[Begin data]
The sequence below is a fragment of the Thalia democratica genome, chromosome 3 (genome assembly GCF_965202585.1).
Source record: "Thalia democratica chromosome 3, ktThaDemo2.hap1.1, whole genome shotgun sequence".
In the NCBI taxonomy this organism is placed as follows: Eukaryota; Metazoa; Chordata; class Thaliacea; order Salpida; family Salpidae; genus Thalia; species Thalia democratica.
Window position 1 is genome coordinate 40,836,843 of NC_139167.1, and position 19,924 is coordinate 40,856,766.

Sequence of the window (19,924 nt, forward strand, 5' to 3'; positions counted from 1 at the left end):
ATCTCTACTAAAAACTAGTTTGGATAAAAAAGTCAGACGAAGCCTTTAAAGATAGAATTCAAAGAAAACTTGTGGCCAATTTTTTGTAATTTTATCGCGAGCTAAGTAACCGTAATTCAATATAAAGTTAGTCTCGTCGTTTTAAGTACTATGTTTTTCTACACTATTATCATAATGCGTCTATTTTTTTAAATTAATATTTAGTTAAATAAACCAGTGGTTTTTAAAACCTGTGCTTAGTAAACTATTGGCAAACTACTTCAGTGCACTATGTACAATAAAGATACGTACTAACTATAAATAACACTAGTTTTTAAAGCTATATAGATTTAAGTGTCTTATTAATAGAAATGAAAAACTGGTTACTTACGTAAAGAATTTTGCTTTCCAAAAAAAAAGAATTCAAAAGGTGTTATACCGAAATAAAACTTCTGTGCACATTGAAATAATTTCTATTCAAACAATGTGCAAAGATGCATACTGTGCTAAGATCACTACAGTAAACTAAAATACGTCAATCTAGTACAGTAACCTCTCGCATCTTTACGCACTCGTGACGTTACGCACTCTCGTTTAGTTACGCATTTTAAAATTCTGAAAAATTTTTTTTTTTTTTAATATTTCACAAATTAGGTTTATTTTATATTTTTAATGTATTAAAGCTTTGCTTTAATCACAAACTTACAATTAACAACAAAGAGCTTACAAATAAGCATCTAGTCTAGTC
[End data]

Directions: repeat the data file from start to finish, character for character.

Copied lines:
The sequence below is a fragment of the Thalia democratica genome, chromosome 3 (genome assembly GCF_965202585.1).
Source record: "Thalia democratica chromosome 3, ktThaDemo2.hap1.1, whole genome shotgun sequence".
In the NCBI taxonomy this organism is placed as follows: Eukaryota; Metazoa; Chordata; class Thaliacea; order Salpida; family Salpidae; genus Thalia; species Thalia democratica.
Window position 1 is genome coordinate 40,836,843 of NC_139167.1, and position 19,924 is coordinate 40,856,766.

Sequence of the window (19,924 nt, forward strand, 5' to 3'; positions counted from 1 at the left end):
ATCTCTACTAAAAACTAGTTTGGATAAAAAAGTCAGACGAAGCCTTTAAAGATAGAATTCAAAGAAAACTTGTGGCCAATTTTTTGTAATTTTATCGCGAGCTAAGTAACCGTAATTCAATATAAAGTTAGTCTCGTCGTTTTAAGTACTATGTTTTTCTACACTATTATCATAATGCGTCTATTTTTTTAAATTAATATTTAGTTAAATAAACCAGTGGTTTTTAAAACCTGTGCTTAGTAAACTATTGGCAAACTACTTCAGTGCACTATGTACAATAAAGATACGTACTAACTATAAATAACACTAGTTTTTAAAGCTATATAGATTTAAGTGTCTTATTAATAGAAATGAAAAACTGGTTACTTACGTAAAGAATTTTGCTTTCCAAAAAAAAAGAATTCAAAAGGTGTTATACCGAAATAAAACTTCTGTGCACATTGAAATAATTTCTATTCAAACAATGTGCAAAGATGCATACTGTGCTAAGATCACTACAGTAAACTAAAATACGTCAATCTAGTACAGTAACCTCTCGCATCTTTACGCACTCGTGACGTTACGCACTCTCGTTTAGTTACGCATTTTAAAATTCTGAAAAATTTTTTTTTTTTTTAATATTTCACAAATTAGGTTTATTTTATATTTTTAATGTATTAAAGCTTTGCTTTAATCACAAACTTACAATTAACAACAAAGAGCTTACAAATAAGCATCTAGTCTAGTC